The U.S. Food and Drug Administration has proposed requiring tanning beds to include a label warning that the devices increase the risk of skin cancer and shouldn’t be used by people younger than 18.
According to a USA Today story, the FDA currently regulates the sunlamps in tanning beds as class 1 devices, which are considered low risk and don’t require review before going on the market.
The FDA’s proposal would change their designation to class 2. That would put them in the same category as other devices that expose people to radiation, such as CT scanners.
The USA Today story quotes an FDA official as saying that concerns about the tanning beds include software problems or electrical failures that may make the machines malfunction, exposing customers to additional radiation and potentially burning them.
The FDA official says the World Health Organization classifies ultraviolet light as a carcinogen in the same category as cigarette smoke, and that tanning lamps expose people to 10 times the levels of ultraviolet light as the sun.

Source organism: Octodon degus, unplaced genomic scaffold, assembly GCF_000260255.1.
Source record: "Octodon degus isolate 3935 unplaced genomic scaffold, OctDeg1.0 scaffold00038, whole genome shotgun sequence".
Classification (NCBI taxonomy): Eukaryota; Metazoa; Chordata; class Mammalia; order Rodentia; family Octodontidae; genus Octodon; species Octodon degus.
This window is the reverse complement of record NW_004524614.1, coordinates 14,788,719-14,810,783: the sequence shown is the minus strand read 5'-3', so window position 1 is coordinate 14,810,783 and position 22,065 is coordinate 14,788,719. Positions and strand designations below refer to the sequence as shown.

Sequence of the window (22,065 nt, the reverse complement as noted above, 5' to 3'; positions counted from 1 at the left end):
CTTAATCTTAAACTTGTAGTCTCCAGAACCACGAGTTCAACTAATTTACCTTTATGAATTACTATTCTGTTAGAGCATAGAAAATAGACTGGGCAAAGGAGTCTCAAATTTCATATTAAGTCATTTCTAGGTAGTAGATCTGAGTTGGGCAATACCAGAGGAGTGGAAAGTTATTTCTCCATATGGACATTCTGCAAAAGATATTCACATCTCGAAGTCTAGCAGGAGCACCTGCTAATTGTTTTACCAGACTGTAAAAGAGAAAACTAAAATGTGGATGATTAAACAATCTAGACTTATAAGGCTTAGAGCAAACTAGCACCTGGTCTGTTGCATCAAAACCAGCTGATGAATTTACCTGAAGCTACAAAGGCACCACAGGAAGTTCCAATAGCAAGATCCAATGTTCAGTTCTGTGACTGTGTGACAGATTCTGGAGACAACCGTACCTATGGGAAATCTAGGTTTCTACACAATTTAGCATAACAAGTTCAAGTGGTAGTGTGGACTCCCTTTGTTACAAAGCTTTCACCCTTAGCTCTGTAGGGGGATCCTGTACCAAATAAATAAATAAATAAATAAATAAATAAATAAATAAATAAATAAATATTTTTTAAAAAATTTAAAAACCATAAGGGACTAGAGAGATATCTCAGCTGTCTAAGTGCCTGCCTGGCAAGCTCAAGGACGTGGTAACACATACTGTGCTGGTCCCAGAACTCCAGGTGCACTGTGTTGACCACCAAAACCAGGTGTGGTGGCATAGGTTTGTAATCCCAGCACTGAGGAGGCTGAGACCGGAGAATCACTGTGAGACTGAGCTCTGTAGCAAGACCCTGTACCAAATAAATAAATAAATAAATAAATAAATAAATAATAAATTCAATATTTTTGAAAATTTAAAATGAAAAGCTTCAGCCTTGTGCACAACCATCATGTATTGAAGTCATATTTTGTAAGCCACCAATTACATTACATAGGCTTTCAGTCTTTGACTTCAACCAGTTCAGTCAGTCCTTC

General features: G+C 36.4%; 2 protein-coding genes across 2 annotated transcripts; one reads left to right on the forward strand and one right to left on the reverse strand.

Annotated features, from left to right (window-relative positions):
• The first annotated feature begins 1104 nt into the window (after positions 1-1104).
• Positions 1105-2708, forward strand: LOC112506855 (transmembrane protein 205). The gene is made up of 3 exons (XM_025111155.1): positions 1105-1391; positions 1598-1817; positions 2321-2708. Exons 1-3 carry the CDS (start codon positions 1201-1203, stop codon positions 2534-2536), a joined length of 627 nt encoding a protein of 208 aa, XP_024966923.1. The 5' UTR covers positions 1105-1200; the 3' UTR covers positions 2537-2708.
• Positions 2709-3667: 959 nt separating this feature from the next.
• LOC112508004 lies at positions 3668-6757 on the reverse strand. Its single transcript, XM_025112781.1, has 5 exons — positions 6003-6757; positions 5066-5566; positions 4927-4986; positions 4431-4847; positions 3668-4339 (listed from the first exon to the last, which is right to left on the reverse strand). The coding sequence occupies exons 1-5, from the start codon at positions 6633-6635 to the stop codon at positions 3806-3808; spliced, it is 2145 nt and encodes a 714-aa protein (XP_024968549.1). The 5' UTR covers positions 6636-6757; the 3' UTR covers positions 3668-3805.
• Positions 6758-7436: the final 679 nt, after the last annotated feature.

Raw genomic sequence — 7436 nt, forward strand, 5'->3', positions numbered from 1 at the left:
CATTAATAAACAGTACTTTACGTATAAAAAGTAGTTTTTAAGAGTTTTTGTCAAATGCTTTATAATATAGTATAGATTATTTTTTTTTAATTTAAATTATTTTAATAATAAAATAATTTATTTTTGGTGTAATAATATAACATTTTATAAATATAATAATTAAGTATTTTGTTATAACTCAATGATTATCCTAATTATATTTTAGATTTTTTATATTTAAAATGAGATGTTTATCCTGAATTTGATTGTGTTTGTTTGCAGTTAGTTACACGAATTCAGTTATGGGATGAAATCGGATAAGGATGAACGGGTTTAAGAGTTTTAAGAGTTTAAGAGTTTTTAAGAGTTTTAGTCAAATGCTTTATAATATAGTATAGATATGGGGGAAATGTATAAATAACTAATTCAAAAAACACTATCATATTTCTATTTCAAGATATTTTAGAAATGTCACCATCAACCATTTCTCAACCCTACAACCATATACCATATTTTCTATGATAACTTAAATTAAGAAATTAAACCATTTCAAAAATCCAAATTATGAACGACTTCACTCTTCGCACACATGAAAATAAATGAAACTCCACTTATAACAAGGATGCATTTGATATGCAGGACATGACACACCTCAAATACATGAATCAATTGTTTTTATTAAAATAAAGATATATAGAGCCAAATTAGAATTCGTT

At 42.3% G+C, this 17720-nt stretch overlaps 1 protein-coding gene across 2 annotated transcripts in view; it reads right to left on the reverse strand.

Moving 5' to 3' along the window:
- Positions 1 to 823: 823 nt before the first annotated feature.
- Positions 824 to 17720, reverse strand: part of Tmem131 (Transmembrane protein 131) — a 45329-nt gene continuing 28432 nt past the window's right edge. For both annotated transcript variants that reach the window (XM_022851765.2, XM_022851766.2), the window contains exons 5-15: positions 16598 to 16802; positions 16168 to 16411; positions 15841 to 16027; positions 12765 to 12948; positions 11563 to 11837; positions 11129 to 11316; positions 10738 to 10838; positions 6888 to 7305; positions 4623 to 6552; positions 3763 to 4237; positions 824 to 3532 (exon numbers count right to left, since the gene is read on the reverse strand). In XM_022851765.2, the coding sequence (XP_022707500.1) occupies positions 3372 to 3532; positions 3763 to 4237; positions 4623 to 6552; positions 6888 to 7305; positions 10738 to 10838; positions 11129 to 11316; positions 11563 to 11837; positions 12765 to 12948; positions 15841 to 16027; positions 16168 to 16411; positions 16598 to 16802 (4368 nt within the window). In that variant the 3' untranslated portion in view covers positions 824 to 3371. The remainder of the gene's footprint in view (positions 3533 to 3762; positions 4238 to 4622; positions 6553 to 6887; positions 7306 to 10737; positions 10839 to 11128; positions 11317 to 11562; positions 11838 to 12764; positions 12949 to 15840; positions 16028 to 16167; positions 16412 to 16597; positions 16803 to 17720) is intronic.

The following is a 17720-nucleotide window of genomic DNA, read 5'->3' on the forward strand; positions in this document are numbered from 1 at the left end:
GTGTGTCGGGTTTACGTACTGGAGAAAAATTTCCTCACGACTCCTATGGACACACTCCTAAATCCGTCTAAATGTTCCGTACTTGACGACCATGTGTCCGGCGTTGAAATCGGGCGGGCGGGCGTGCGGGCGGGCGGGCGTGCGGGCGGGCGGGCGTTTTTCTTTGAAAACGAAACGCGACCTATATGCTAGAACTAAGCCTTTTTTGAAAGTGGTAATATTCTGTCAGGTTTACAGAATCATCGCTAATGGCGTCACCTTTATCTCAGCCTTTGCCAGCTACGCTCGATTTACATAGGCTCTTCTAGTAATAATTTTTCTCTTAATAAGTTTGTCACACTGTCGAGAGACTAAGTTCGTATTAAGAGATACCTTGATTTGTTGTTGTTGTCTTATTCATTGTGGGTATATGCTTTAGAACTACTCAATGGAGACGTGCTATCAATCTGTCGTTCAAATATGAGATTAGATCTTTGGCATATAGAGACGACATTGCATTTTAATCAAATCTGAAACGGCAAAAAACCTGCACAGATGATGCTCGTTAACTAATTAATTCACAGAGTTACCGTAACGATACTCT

A single session in a tanning booth increases the risk of melanoma by 74 percent, he said.
Under the FDA’s proposal, the labels on the tanning machines would warn customers not to use them if they have skin cancer or open skin lesions, or if they have a family history of skin cancer.
USA Today quotes a spokeswoman for the American Academy of Dermatology as saying the organization supports the proposal. The spokeswoman says about 2.3 million teens use tanning beds every year.
According to the story, research shows that 58 percent of teens who use tanning beds get sunburned.
See the story here:
See the FDA warning here: